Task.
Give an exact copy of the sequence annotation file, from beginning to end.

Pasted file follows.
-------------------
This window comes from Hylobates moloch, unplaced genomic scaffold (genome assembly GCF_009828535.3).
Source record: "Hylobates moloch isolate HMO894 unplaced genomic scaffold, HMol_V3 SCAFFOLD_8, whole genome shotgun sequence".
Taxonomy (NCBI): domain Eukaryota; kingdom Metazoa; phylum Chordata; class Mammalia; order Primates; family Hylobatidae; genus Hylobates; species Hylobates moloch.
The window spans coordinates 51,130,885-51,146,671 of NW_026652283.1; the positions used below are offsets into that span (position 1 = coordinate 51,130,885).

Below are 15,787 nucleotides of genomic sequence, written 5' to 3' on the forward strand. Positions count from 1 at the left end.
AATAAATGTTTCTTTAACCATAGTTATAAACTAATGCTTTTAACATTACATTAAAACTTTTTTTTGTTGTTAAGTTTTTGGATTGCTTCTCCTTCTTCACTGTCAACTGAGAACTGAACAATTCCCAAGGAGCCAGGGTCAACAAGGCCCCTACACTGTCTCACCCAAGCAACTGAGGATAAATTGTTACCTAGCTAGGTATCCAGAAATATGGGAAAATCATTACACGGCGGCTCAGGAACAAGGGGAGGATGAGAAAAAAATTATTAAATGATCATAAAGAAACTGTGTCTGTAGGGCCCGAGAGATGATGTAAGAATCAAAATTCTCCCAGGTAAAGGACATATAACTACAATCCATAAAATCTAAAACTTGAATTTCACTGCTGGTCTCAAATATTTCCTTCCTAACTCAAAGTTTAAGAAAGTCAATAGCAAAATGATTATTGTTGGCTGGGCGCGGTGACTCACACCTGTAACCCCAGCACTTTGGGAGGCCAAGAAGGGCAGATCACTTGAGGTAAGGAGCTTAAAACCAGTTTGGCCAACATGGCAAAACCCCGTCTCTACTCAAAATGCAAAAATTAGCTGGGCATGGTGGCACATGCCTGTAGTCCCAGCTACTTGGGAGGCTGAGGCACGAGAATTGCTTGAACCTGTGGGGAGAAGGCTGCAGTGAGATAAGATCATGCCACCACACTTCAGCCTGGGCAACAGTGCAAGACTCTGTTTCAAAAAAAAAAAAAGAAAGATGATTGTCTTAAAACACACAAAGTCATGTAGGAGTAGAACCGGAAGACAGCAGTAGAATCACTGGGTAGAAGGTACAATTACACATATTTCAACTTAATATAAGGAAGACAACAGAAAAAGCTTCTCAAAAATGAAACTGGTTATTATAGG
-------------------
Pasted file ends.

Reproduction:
This window comes from Hylobates moloch, unplaced genomic scaffold (genome assembly GCF_009828535.3).
Source record: "Hylobates moloch isolate HMO894 unplaced genomic scaffold, HMol_V3 SCAFFOLD_8, whole genome shotgun sequence".
Taxonomy (NCBI): domain Eukaryota; kingdom Metazoa; phylum Chordata; class Mammalia; order Primates; family Hylobatidae; genus Hylobates; species Hylobates moloch.
The window spans coordinates 51,130,885-51,146,671 of NW_026652283.1; the positions used below are offsets into that span (position 1 = coordinate 51,130,885).

Below are 15,787 nucleotides of genomic sequence, written 5' to 3' on the forward strand. Positions count from 1 at the left end.
AATAAATGTTTCTTTAACCATAGTTATAAACTAATGCTTTTAACATTACATTAAAACTTTTTTTTGTTGTTAAGTTTTTGGATTGCTTCTCCTTCTTCACTGTCAACTGAGAACTGAACAATTCCCAAGGAGCCAGGGTCAACAAGGCCCCTACACTGTCTCACCCAAGCAACTGAGGATAAATTGTTACCTAGCTAGGTATCCAGAAATATGGGAAAATCATTACACGGCGGCTCAGGAACAAGGGGAGGATGAGAAAAAAATTATTAAATGATCATAAAGAAACTGTGTCTGTAGGGCCCGAGAGATGATGTAAGAATCAAAATTCTCCCAGGTAAAGGACATATAACTACAATCCATAAAATCTAAAACTTGAATTTCACTGCTGGTCTCAAATATTTCCTTCCTAACTCAAAGTTTAAGAAAGTCAATAGCAAAATGATTATTGTTGGCTGGGCGCGGTGACTCACACCTGTAACCCCAGCACTTTGGGAGGCCAAGAAGGGCAGATCACTTGAGGTAAGGAGCTTAAAACCAGTTTGGCCAACATGGCAAAACCCCGTCTCTACTCAAAATGCAAAAATTAGCTGGGCATGGTGGCACATGCCTGTAGTCCCAGCTACTTGGGAGGCTGAGGCACGAGAATTGCTTGAACCTGTGGGGAGAAGGCTGCAGTGAGATAAGATCATGCCACCACACTTCAGCCTGGGCAACAGTGCAAGACTCTGTTTCAAAAAAAAAAAAAGAAAGATGATTGTCTTAAAACACACAAAGTCATGTAGGAGTAGAACCGGAAGACAGCAGTAGAATCACTGGGTAGAAGGTACAATTACACATATTTCAACTTAATATAAGGAAGACAACAGAAAAAGCTTCTCAAAAATGAAACTGGTTATTATAGG